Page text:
Supreme Court to hear pleas challenging ban on BBC documentary next week
The Supreme Court agreed to examine two petitions questioning the government’s decision to restrict the screening of BBC documentary “India: The Modi Question” and its directives to video-sharing and social media platforms to take down the two-part series or tweets and posts containing links to it
NEW DELHI: The Supreme Court on Monday agreed to examine two petitions questioning the government’s decision to restrict the screening of BBC documentary “India: The Modi Question” and its directives to video-sharing and social media platforms to take down the two-part series or tweets and posts containing links to it. One of the petitions is likely to be heard on Friday.
A bench headed by Chief Justice of India Dhananjaya Y Chandrachud agreed to examine the issue brought in two separate petitions filed by advocate Manohar Lal Sharma and another jointly by journalist N Ram, member of Parliament Mohua Moitra and advocate Prashant Bhushan.
The bench, also comprising justices PS Narasimha and JB Pardiwala, directed Sharma’s petition to be listed on February 6, while the court assured that the other petition mentioned by advocate CU Singh will get an urgent listing.
Sharma challenged the restriction placed on sharing the documentary or links to it and requested an urgent hearing as he apprehended arrest. The other petition focused on individual tweets by Moitra and Bhushan that were taken down following an order invoking “emergency laws” by the information and broadcasting (I&B) ministry on January 20 to Twitter.
The tweets had shared the links to the documentary on the 2002 Gujarat riots as part of its focus on atrocities against Muslims. The first episode was aired on January 17, followed by the second episode two days later.
The petition by Ram and others said that the contents of the BBC documentary and the tweets by the petitioners are protected under the right to free speech and expression under Article 19(1)(a) of the Constitution.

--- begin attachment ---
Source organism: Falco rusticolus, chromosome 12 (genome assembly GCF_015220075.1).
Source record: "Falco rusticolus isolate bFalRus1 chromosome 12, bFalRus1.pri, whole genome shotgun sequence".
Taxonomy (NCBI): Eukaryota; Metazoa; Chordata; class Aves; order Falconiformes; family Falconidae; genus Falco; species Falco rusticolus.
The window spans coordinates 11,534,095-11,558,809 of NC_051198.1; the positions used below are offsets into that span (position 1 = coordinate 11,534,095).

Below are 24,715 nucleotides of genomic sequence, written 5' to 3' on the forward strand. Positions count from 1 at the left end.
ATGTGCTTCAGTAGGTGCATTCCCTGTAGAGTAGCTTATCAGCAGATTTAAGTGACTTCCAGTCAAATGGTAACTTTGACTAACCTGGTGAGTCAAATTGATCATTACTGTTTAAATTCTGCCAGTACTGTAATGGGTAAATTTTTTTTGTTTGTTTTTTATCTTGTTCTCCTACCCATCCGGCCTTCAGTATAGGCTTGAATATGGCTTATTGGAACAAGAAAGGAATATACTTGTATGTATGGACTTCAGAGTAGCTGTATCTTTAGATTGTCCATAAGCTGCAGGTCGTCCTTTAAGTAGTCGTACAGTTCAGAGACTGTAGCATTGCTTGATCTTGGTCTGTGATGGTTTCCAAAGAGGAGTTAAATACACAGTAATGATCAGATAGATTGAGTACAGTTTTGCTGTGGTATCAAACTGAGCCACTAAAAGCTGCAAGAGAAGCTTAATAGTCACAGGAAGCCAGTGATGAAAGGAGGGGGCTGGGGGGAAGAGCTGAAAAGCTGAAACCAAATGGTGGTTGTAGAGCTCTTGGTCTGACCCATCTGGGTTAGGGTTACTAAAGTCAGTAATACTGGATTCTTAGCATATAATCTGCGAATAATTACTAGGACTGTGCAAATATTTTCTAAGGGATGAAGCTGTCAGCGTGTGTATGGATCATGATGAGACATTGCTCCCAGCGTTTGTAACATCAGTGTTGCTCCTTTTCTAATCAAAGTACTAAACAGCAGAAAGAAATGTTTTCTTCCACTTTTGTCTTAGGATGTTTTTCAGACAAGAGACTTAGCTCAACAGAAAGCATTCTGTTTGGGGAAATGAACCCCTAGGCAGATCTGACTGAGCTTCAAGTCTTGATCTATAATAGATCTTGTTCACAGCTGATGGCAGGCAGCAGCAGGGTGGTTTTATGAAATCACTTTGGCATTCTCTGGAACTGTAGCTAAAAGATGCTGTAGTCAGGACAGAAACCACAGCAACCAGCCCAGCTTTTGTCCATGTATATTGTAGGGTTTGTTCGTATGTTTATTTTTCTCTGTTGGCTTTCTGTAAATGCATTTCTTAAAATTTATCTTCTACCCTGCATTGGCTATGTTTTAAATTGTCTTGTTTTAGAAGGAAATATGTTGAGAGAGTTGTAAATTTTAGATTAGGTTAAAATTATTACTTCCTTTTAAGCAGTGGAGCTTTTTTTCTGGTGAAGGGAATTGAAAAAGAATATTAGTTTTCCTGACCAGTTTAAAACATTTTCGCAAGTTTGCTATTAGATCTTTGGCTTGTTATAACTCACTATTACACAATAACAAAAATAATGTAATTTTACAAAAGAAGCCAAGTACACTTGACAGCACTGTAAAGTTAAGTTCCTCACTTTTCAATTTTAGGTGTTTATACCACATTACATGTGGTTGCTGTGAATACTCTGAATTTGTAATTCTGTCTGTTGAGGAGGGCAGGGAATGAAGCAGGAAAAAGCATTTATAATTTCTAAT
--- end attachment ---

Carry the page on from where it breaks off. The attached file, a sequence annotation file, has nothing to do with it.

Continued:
Singh told the court that as a result of the order issued by the Centre, the screening of the documentary by students in various campuses is being prohibited. “The action is leading to suspension of students not just from class but from the campus,” he said. While the order of the court is yet to be uploaded, the legal team involved in the petition informed that the matter has been kept for hearing on February 3.
“All citizens including the press have the fundamental right to view, form an informed opinion, critique, report on, and lawfully circulate the contents of the documentary as right to freedom of speech and expression incorporates the right to receive and disseminate information,” the petition said. It further stated that since the order issued by the I&B secretary is not in the public domain, there was no way the petitioners could ascertain the reasons for restricting their tweets.
“Censoring the freedom of speech and expression of the petitioners by the executive through opaque orders and proceedings is manifestly arbitrary as it frustrates the fundamental right of petitioners to effectively seek judicial review of administrative actions under Article 226 and Article 32 of the Constitution of India in violation of the basic structure,” the petition said.
The government issued directions to Twitter India to take down 50 tweets with links to YouTube videos of the BBC documentary under Rule 16 of the Information Technology (Intermediary Guidelines and Digital Media Ethics Code) Rules 2021. These included tweets by Moitra and Bhushan.
“As there is no order in the public domain, the reason for restrictions as defined under Section 69A(1) cannot be ascertained,” the petition said. In accordance with Section 69(A), the order restricting freedom of speech and expression has to be in writing and must record reasons for such an order.
They further submitted that the order was “prima facie illegal” as contents of the documentary series do not fall under any of the restrictions specified in Article 19(2), which includes sovereignty and integrity of the country, or restrictions imposed under Section 69A of the IT Act, 2000.
The administration at Jawaharlal Nehru University issued an advisory on January 24, asking students to cancel screening of the BBC documentary on campus as “such an unauthorized activity may disturb peace and harmony of the University campus”.
A day later, Jamia Milia Islamia refused permission to students to screen the documentary. Instructions were issued to prevent any meeting or gathering of students inside the campus without prior permission by authorities.